For the past six years, Sea Cliff singer-songwriter Roger Street Friedman has attended the Northeast Regional Folk Alliance (NERFA) Conference, which celebrated its 25th year Nov. 7-10 in Stamford, CT. This year Friedman was there with his band, which includes Sea Cliff bassist Matthew Schneider, North Shore Middle School orchestra teacher Steve Uh and Staten Island drummer Jim Toscano.
“It feels like coming home to a musical family,” Friedman said. “There is so much talent creating all different kinds of beautiful music that one can’t help but come away feeling inspired.”
More than 700 folk music performers, agents and others in the business attend NERFA each year. The weekend is packed with opportunities for artists to perform in showcases that happen on the formal stage, hotel rooms and even in the hotel lobby.
Rorie Kelly, a singer-songwriter who grew up in Bayville, has gone to NERFA for the past decade. She appreciates that the NERFA community has welcomed her pop-rock music that she says “doesn’t really fit in the traditional folk box.” As a teenager, Kelly spent a lot of time writing and playing guitar in her bedroom and explained that music continues to take her on journeys daily—from NERFA conferences to the Obama White House, where she played her empowerment anthem “If You Teach a Bird to Sing.”
Hillary Foxsong, an Oyster Bay mail carrier for almost 25 years, credits living in Oyster Bay for her success as a professional musician. She attended one of the village’s street fair-like “Cruise Nights” in June of 2005 where outside Canterbury’s, folk-rocker Glen Roethel was playing guitar and singing. Foxsong joined in, singing harmony. Oyster Bay’s famous resident Billy Joel passed by and joined in too, attracting a crowd. Roethel invited Foxsong to sing with him anytime. She did and at a Cruise Night the next summer, the casual duo was this time joined by Roethel’s friend, musician Stuart Markus, who added a third harmony.
“That was my first experience actually performing live with a band,” said Foxsong, who before had sung mainly in school and church choirs and karaoke bars. She had learned to sing harmony from her grandmother, who was a professional singer.
Foxsong, Roethel and Markus formed a band called Gathering Time, which describes themselves as a “high-energy Peter, Paul & Mary or a co-ed Crosby, Stills & Nash.” The trio, now with Gerry McKeveny in place of Roethel, just returned from their 12th NERFA.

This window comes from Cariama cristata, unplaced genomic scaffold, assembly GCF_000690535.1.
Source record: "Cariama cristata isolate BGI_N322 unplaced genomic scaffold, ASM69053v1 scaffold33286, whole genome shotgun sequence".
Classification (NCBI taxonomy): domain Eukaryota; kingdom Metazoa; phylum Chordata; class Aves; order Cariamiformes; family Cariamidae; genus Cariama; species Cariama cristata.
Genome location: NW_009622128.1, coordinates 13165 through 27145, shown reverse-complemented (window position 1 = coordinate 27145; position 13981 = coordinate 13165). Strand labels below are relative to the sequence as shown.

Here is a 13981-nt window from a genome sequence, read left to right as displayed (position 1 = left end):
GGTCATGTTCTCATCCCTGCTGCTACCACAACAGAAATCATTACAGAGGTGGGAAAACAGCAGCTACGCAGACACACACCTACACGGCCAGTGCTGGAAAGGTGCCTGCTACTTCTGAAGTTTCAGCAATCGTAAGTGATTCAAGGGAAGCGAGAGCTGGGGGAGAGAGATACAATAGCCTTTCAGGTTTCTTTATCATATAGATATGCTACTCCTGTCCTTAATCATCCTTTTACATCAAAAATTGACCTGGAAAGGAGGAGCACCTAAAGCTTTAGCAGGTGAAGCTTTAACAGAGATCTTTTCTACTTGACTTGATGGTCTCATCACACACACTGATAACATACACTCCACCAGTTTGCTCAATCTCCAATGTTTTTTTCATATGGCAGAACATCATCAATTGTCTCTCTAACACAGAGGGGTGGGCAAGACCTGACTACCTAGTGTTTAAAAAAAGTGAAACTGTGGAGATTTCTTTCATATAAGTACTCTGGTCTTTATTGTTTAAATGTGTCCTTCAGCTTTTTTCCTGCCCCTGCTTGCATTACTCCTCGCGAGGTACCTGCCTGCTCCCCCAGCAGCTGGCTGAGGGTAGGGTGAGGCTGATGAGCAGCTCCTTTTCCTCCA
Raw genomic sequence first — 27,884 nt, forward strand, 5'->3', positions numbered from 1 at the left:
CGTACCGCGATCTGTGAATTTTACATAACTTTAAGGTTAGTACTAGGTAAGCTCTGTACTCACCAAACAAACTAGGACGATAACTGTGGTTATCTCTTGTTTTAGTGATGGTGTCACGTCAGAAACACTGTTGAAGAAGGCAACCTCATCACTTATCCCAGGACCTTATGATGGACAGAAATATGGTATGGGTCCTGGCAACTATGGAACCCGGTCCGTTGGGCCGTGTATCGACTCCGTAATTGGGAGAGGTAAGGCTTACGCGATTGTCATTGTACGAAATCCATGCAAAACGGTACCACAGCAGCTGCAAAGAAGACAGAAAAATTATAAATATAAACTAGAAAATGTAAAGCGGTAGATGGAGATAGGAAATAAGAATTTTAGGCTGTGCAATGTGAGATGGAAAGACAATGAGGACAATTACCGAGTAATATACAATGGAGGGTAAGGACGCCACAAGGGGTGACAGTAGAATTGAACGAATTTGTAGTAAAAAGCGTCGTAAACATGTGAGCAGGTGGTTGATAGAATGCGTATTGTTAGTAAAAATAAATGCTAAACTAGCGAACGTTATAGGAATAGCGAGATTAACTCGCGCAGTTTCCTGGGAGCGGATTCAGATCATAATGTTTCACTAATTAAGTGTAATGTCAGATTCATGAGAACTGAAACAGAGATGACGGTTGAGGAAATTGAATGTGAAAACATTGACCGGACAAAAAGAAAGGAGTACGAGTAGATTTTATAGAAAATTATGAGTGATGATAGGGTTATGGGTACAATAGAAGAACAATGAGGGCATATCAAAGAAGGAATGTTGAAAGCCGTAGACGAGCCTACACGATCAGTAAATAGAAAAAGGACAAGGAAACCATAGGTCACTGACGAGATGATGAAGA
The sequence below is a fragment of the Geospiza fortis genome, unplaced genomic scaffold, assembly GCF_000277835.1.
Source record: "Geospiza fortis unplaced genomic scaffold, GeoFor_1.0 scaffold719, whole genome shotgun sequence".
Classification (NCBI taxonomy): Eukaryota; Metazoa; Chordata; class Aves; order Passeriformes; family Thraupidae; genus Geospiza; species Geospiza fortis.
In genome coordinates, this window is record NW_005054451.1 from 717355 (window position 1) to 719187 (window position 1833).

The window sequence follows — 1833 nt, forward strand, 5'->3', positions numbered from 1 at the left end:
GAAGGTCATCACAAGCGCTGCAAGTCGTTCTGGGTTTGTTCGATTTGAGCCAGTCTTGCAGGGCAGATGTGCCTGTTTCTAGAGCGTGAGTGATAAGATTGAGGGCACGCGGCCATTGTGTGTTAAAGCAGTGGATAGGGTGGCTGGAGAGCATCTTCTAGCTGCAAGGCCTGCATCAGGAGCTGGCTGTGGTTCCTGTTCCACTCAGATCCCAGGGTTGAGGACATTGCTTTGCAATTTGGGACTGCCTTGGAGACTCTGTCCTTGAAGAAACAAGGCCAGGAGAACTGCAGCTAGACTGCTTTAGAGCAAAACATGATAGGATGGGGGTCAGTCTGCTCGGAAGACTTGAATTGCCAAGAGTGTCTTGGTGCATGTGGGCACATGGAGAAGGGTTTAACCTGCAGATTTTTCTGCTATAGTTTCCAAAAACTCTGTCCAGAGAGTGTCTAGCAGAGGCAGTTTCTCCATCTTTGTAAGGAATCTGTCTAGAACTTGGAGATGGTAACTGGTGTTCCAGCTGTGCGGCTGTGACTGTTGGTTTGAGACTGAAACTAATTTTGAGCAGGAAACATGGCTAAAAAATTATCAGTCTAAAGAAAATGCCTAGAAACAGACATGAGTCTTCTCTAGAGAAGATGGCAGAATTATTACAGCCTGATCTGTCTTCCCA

“When you hear so much good music, you come away feeling inspired,” Foxsong said. “It makes you a better musician.”
NERFA President Michael Kornfeld, who is a Huntington resident, has held a Long Island Sounds celebration showcase in his hotel room/suite as part of his AcousticMusicScene.com showcase for several years.
“This year, I decided to really spotlight some of the talent that we have here on Long Island by inviting a dozen LI-based artists to close out the musical festivities in my suite during an extended celebration,” said Kornfeld. “Song swaps afford presenters and others an opportunity to hear a few artists in a short period of time and to consider them for possible booking in their concert series and festivals. The extended ones provide folks with a taste of the music of many artists and may prompt them to further check [them] out.”
Foxsong appreciates the support for her music career that she’s received at the post office.
“My bosses are really understanding about my taking a day off here and there to play gigs,” she said. Tony Reyes, her former supervisor, said she inspired him to return to his musical passion—DJ’ing. In terms of musical goals, Foxsong would love to break into mainstream radio and write a hit song.
“Wait a Minute Mr. Postman” and other songs about the mail have been big hits—but Foxsong tends to focus her songwriting on other things. While NERFA isn’t open to the public, shows and gigs are and Foxsong and the other Long Island artists mentioned invite all to check their websites for upcoming events.
“The best way to support local music is to listen to it,” said Friedman. “Streaming numbers are now important for musicians to become more well known and to gain traction outside of their home area. But of course coming out to see them perform live is important as well.” There it is—“Signed, Sealed, Delivered.”